Conical reflector 16, described above, improves the dipole pattern of assembly 20, but still exhibits a level of back radiation which may be too high for some applications. To further reduce the back radiation, a modified conical reflector 17 depicted in FIG. 3 can be utilized with dipole feed assembly 20. A slot ring or choke 18 of depth d, being about a quarter of a wavelength, is imbedded in conical wall 19 to prevent a current flow behind conical reflector 17. This reduces the feedback radiation to levels around -30 dB. The cross-polarization of the modified dipole feed using reflector 17 is generally small and also less than -30 dB.
An example of the radiation pattern generated by a feed using reflector 17, in both the E-plane and H-plane, and the cross-polarization in the 45° plane therefor, is illustrated in FIG. 4.
The components for dipole feed assemblies 10 and 20 can be fabricated primarily from aluminum material, with dipole 14 being fabricated from brass. Other appropriate materials well known to persons skilled in the art can also be used, but aluminum has the advantage of being comparatively light and thus reducing the cone weight.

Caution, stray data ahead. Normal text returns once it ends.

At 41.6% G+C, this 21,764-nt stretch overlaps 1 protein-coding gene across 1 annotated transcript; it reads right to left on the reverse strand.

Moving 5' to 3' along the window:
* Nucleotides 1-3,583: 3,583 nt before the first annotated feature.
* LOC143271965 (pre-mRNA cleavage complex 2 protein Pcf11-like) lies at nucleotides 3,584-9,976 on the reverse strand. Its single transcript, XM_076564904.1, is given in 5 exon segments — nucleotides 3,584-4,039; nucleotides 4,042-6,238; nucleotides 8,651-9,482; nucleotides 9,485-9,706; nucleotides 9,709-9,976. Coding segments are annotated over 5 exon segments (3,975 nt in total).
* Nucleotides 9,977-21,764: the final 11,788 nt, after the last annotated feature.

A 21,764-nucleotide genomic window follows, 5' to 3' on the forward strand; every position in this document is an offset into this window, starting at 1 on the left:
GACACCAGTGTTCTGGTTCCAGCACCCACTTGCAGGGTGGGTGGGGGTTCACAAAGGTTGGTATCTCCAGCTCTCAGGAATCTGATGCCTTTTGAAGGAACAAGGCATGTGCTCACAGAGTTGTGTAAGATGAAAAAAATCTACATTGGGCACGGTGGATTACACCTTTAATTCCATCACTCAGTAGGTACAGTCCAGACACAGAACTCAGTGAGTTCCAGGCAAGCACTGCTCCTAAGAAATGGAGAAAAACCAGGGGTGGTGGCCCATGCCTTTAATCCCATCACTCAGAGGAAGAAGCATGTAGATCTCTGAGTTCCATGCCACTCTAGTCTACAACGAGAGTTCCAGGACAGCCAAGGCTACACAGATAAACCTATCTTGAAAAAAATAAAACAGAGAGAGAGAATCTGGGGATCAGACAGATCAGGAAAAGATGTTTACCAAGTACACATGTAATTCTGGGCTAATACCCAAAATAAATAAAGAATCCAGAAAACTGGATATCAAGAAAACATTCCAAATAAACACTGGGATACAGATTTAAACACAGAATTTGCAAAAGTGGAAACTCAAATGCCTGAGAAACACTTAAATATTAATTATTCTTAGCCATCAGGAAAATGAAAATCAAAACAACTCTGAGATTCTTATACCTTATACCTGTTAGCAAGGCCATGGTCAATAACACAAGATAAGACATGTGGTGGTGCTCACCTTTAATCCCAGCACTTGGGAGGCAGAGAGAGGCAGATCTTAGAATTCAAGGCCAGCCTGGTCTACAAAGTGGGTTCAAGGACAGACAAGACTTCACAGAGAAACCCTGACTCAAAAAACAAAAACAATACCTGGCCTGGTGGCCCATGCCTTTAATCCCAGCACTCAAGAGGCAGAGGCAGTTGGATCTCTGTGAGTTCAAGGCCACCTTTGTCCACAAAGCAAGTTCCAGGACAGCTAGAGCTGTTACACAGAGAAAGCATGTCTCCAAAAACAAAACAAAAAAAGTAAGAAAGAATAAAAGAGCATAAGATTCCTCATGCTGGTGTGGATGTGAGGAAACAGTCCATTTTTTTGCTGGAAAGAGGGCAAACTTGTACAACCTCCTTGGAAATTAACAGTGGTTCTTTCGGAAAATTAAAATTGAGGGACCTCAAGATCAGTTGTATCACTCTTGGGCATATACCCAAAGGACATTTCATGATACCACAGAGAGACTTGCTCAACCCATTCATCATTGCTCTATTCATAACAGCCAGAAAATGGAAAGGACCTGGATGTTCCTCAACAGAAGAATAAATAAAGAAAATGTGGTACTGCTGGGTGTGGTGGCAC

The dipole feed with conical reflector herewith disclosed has a very low cross-polarization, emits low side and back radiation, and provides high reflector gain factors; thus, the present design may, in some applications, replace corrugated feeds. Whereas standard dipole feeds provide a reflector aperture efficiency of about 73% and cross-polarization higher than -20 dB, the optimized dipole feed raises the aperture efficiency to about 85% and reduces the cross-polarization to less than -30 dB. The reflector gain factor increases by a ratio similar to that of the improvement of the aperture efficiency. In addition, the geometry of the present design is comparatively simple and consequently the finished article is relatively rugged.
The foregoing has shown and described particular embodiments of the invention, and variations thereof will be obvious to one skilled in the art. Accordingly, the embodiments are to be taken as illustrative rather than limitative, and the true scope of the invention is as set out in the appended claims.